What Reporters Need to Know About State Testing in 2021

Blog: The Educated Reporter

Investigating the Benefits and Costs of Innovation at Colleges and Universities
Why education reporters should ‘maintain their professional skepticism’

The pandemic forced colleges to make immediate and dramatic innovations with technology to maintain instruction, admissions, counseling and other activities while campuses mainly shut.

Some of those changes proved to be lifesavers for institutions and their students. But others need to be carefully assessed on how well they work, particularly on whether they help adult learners, low-income students, and under-represented ethnic groups, educational leaders who specialize in innovation told reporters at Education Writers Association’s 2021 virtual National Seminar.

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How Schools (and Reporters) Can Better Connect With Parents
'Talk to us,' parent organizers urge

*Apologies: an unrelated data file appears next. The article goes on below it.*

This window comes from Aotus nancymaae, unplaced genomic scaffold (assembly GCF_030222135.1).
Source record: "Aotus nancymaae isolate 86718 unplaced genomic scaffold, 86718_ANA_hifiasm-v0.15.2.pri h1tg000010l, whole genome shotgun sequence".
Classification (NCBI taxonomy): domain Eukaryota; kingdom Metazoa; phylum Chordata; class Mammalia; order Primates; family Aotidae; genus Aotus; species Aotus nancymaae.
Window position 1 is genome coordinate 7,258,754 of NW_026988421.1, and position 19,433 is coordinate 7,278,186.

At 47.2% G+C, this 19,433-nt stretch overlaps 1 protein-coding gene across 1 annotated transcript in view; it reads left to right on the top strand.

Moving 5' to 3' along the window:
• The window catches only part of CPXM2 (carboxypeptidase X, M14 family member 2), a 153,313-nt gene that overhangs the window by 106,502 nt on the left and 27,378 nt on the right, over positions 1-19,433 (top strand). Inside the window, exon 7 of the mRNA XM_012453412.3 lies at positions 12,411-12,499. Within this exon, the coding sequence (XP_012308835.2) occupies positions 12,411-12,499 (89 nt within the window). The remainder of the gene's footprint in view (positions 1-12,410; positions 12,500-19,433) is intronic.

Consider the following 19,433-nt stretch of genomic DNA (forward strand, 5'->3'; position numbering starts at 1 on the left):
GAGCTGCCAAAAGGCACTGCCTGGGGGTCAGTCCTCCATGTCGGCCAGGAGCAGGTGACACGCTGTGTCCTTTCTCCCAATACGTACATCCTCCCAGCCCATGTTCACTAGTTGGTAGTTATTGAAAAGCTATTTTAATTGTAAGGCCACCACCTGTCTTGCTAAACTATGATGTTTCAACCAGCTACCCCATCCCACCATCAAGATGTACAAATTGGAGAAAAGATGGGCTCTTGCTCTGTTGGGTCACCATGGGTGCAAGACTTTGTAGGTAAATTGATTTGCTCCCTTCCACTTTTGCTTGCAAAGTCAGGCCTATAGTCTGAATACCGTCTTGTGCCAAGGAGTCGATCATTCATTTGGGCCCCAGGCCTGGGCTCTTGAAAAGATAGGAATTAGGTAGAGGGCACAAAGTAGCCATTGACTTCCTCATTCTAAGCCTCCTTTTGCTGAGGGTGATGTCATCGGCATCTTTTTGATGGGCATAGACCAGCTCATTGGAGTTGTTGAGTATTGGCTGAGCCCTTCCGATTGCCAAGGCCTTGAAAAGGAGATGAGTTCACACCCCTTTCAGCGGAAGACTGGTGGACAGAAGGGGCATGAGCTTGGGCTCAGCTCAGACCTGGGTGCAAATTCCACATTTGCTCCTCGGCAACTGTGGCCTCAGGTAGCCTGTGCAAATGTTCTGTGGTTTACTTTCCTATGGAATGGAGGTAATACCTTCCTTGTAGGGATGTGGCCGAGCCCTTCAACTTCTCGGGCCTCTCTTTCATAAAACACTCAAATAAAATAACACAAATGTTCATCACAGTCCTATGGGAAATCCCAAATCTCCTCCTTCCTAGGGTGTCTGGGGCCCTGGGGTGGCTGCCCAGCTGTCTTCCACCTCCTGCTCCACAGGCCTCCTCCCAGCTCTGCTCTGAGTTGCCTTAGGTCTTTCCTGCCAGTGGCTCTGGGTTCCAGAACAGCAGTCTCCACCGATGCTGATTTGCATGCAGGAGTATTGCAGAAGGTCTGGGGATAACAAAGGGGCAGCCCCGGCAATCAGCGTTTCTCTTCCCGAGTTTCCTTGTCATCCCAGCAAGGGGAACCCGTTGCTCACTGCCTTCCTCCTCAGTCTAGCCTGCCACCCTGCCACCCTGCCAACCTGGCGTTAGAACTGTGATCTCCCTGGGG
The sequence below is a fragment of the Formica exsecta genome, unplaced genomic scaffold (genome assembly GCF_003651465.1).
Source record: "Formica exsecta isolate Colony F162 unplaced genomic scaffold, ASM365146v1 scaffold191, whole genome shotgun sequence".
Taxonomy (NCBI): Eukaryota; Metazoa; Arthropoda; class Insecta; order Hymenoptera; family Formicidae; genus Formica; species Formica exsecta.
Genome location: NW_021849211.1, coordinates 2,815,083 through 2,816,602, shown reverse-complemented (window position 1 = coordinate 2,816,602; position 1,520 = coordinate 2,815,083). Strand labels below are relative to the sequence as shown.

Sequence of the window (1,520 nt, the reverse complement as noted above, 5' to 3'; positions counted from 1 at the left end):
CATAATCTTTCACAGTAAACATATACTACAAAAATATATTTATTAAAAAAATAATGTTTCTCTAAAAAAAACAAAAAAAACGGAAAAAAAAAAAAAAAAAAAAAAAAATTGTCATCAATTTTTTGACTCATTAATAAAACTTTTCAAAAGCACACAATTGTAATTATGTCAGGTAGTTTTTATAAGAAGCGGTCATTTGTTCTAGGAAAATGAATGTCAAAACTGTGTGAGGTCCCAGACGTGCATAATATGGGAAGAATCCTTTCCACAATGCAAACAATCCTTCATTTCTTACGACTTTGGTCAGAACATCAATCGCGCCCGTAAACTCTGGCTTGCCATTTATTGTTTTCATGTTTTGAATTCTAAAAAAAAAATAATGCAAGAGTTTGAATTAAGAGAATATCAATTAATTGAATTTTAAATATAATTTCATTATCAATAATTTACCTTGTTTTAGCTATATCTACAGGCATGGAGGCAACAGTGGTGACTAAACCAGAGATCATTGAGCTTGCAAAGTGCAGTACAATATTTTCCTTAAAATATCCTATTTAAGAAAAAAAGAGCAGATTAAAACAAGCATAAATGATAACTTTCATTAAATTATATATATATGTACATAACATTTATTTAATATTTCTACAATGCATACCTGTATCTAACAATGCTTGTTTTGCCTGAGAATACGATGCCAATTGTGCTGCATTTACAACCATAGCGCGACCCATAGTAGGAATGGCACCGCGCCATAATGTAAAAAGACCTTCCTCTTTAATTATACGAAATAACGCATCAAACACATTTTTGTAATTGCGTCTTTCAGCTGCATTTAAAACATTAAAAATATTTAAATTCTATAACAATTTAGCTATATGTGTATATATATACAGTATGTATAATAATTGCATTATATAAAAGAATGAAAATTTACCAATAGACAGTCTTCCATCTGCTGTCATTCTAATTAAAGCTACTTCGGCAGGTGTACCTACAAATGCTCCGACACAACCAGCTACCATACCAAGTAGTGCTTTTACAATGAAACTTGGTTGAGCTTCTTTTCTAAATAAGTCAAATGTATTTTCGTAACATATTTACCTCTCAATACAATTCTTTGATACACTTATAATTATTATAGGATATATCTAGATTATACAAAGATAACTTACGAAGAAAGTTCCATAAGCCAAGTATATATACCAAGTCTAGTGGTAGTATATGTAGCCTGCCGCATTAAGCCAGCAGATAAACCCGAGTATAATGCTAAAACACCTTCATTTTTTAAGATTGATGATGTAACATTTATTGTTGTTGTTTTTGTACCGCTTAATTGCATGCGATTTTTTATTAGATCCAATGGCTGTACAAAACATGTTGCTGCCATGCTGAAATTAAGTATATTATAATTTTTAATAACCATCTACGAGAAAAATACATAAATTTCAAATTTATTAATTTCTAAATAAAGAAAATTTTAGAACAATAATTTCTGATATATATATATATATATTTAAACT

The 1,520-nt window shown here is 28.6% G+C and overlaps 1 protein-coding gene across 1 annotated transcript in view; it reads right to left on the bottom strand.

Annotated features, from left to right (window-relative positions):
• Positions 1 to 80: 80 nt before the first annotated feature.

Participants

The grand experiment with remote instruction in the pandemic hasn’t just impacted teachers and students. It has also changed the relationship of parents to their children’s learning, and provided a firsthand look at the virtual classroom experience.

During a May 4 session at the Education Writers Association’s 2021 National Seminar, parent advocates and researchers explored how the role of families in education may shift, and ways schools and others can support the change. 

How Schools (and Reporters) Can Better Connect With Parents

Click here to download the transcript of the 2021 family engagement session

The participants were: 

  • Sarah Carpenter, Memphis Lift
  • Keri Rodrigues, National Parents Union
  • Vidya Sundaram, Family Engagement Lab